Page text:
Thursday, 3 July 2008


Zythophile has just posted on the shortcomings of Wikipedia beer articles. It shouldn't come as a great surprise. When so many books use only third-hand sources, what do you expect?

I used to actively contribute to wikipedia. For a while. Then I started getting my edits "corrected" by other contributors. Mostly they were using things like the BJCP guidelines and ratings sites as their sources. After a couple of quite nasty arguments, like Zythophile, I decided it was a complete waste of my time. If you look you can probably spot my contributions. There are still a couple sizeable sections of my text.

It was the Märzen article that made me renounce wikipedia and its evil ways. Take time to look at the wikipedia Märzen article now . . . . . .

What do you think of it? That's right, it's almost total bollocks. Scarcely a word of what little content it has is true. The shit that was thrown my way when I tried to correct some of its glaring inaccuracies would have blocked the Incredible Hulk's toilet.

Why do I bring this up now? Apart from the fact that I hate losing arguments. Just something I stumbled upon this morning when I was searching for a description of mashing in an ancient German book. (I get up early enough to leave an hour for doing this stuff before setting off for work. Dilligent, aren't I?) One section listed the main types of Bavarian "Byer" (I told you it was ancient). The very first was Merzen or Sommer Byer. According to the Wikipedia article, Märzen was "invented" by Anton Dreher in Vienna in the 1830's. My new source pushes that date back just a tad. Any guesses as to how much further back? 1800? 1750? 1700? No, much further. The book was published in 1581.

Thanks to Kristen for sending the link to the 1581 book. It's full of fascinating stuff. For people like me. Now all I have to do is read it. In addition to the usual obstacle of gothic typeface, it also uses idiosyncratic spellings. And weird grammar. Be patient.

And, for those who think yeast was unknown before Pasteur, it also mentions "Heffe".


Kristen England said...


Thats the reason I sent that one to you. Great stuff and its great age really shows what 'they' knew about way back in the day. I got turned on to this reading a few manuals from the 1800's and figured it had to go back much further.


Jim Johanssen said...

I think it just goes to show you that there where some very smart people long ago and just when you think you know the history, something pops out of the wood work to prove you incorrect! It's hard to nail down just when something is first discoverd long ago, because many sources are lost, forgotten, destroyed and just very hard to find.
Wiki is cannot re-write history if you have real sources they must have real sources to counter your claims. BJCP IS NOT THE LAST WORD ON BEER!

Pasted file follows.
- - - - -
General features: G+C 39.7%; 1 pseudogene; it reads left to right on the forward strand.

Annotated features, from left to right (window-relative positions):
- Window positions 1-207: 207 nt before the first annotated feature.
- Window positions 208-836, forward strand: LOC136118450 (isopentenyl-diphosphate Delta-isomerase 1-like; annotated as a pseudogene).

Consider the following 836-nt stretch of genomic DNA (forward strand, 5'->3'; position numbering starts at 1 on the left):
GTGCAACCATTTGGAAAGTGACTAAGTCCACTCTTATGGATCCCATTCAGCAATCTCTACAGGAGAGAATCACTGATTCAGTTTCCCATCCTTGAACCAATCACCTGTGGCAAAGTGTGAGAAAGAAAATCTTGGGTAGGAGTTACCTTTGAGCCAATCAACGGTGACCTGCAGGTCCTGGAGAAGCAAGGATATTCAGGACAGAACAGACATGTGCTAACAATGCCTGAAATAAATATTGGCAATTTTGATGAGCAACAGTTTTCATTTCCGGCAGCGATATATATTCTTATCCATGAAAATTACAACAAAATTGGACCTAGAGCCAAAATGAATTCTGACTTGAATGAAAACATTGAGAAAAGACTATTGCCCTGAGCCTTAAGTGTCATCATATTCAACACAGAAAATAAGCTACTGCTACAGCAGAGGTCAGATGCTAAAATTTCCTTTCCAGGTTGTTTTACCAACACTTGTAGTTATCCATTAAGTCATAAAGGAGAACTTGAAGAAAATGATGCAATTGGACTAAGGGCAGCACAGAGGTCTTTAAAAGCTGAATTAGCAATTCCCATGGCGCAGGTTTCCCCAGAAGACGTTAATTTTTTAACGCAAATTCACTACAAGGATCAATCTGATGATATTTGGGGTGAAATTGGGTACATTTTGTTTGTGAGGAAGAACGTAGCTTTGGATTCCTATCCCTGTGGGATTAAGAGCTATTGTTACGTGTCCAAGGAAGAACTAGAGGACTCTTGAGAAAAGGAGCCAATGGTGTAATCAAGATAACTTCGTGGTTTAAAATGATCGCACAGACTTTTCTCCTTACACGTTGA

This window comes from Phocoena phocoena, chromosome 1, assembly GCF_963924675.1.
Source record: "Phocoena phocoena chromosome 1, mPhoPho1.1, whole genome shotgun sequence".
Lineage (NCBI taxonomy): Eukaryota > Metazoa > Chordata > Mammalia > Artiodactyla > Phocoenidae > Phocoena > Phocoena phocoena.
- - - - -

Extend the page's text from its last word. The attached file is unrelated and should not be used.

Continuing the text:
Lars Marius Garshol said...

Ron, the trick is to get your book written and published. Once that's done, Wikipedia can be corrected with the book as a source...

Kristen England said...

Kinda off topic but along the same lines. What do you guys know about the Theresienwiese biers at Oktoberbest? I had a few beers with in Munich that said they were higher gravity Ofests and had that name.

Ron Pattinson said...

I thought the beers at the festival were Helles Märzen.

Laurent Mousson said...

About yeast and Pasteur : indeed, long before Pasteur, people involved in brewing and baking knew about yeast, and many had no doubt understood that it was the vector to perpetuate fermentation.

By the way, if "levure" in french is semantically linked to fermentation (through "lever", which designates the dough gaining volume during fermentation => levain or in english, leavening), "Hefe" in german and "yeast" in english are not. So speaking of "yeast" or "Hefe", just means they had recognised the stuff as a matter / ingredient, but not how far they understood its action.

What Pasteur did bring is nevertheless major : the breakthrough on understanding how yeast worked in the fermentation process. And how to extend the shelf-life of wine through controlled heating, which was apparently quickly used for beer too.
Pasteur's studies on beer appear to have been a political move, into which pasteur had more or less been cornered aginst his will, so that the French, defeated in 1870 by Prussia/Germany, could retaliate on the beer front by producting "les bières de la revanche nationale", which were to be superior to German beers simply because of Pasteur's input in mastering production processes. Yeah right. ;o)

Ron Pattinson said...

LAurent, I realise Pasteur mad e a huge contribtion to understanding fermentation. It's just irritating that the exact nature of it is often misunderstood.

Though brewers and bakers didn't know what yeast was, they did understand how it worked. Empiricial knowledge usually precedes a scientific explanation. God I'm incoherent tonight. It's Friday and the end of the working week. Why am I typing this in rather than falling asleep watching Eastenders? You know what I mean. They'd observed how yeast behaved and brewed accordingly.n

Laurent Mousson said...

Yeah well, problem is people with a half-decent historical background seem to be a rarity, and the way history still is often taught in schools doesn't help... ;o)

BTW the bits I contributed to the "Gruit" wikipedia article, pretty much my only serious wikipedia contribution (the bits denying the link between switch to hops and protestant reformation), seem to have withstood the Wikipedia environment rather well... could be because the argument is based on chronology, which any idiot can grasp. ;o(